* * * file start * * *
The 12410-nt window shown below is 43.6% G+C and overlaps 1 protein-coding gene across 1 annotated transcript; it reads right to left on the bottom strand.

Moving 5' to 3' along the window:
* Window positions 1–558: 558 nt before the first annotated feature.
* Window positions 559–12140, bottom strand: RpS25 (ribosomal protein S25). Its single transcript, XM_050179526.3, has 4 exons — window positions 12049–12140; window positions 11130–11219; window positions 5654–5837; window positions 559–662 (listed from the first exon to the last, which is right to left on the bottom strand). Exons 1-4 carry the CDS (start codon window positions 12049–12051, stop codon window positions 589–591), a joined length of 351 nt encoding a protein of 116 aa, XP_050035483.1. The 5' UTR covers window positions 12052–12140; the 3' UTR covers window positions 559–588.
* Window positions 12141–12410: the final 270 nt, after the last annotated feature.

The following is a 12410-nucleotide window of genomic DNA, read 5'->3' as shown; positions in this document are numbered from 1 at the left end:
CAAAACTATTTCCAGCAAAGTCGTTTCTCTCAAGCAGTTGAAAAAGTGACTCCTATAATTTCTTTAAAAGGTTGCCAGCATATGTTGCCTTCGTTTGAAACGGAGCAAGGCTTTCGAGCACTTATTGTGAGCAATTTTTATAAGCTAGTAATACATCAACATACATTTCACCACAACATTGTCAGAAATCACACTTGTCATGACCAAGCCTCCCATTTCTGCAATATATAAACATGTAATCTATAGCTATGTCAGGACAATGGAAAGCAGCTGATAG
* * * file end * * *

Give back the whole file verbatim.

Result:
The 12410-nt window shown below is 43.6% G+C and overlaps 1 protein-coding gene across 1 annotated transcript; it reads right to left on the bottom strand.

Moving 5' to 3' along the window:
* Window positions 1–558: 558 nt before the first annotated feature.
* Window positions 559–12140, bottom strand: RpS25 (ribosomal protein S25). Its single transcript, XM_050179526.3, has 4 exons — window positions 12049–12140; window positions 11130–11219; window positions 5654–5837; window positions 559–662 (listed from the first exon to the last, which is right to left on the bottom strand). Exons 1-4 carry the CDS (start codon window positions 12049–12051, stop codon window positions 589–591), a joined length of 351 nt encoding a protein of 116 aa, XP_050035483.1. The 5' UTR covers window positions 12052–12140; the 3' UTR covers window positions 559–588.
* Window positions 12141–12410: the final 270 nt, after the last annotated feature.

The following is a 12410-nucleotide window of genomic DNA, read 5'->3' as shown; positions in this document are numbered from 1 at the left end:
CAAAACTATTTCCAGCAAAGTCGTTTCTCTCAAGCAGTTGAAAAAGTGACTCCTATAATTTCTTTAAAAGGTTGCCAGCATATGTTGCCTTCGTTTGAAACGGAGCAAGGCTTTCGAGCACTTATTGTGAGCAATTTTTATAAGCTAGTAATACATCAACATACATTTCACCACAACATTGTCAGAAATCACACTTGTCATGACCAAGCCTCCCATTTCTGCAATATATAAACATGTAATCTATAGCTATGTCAGGACAATGGAAAGCAGCTGATAG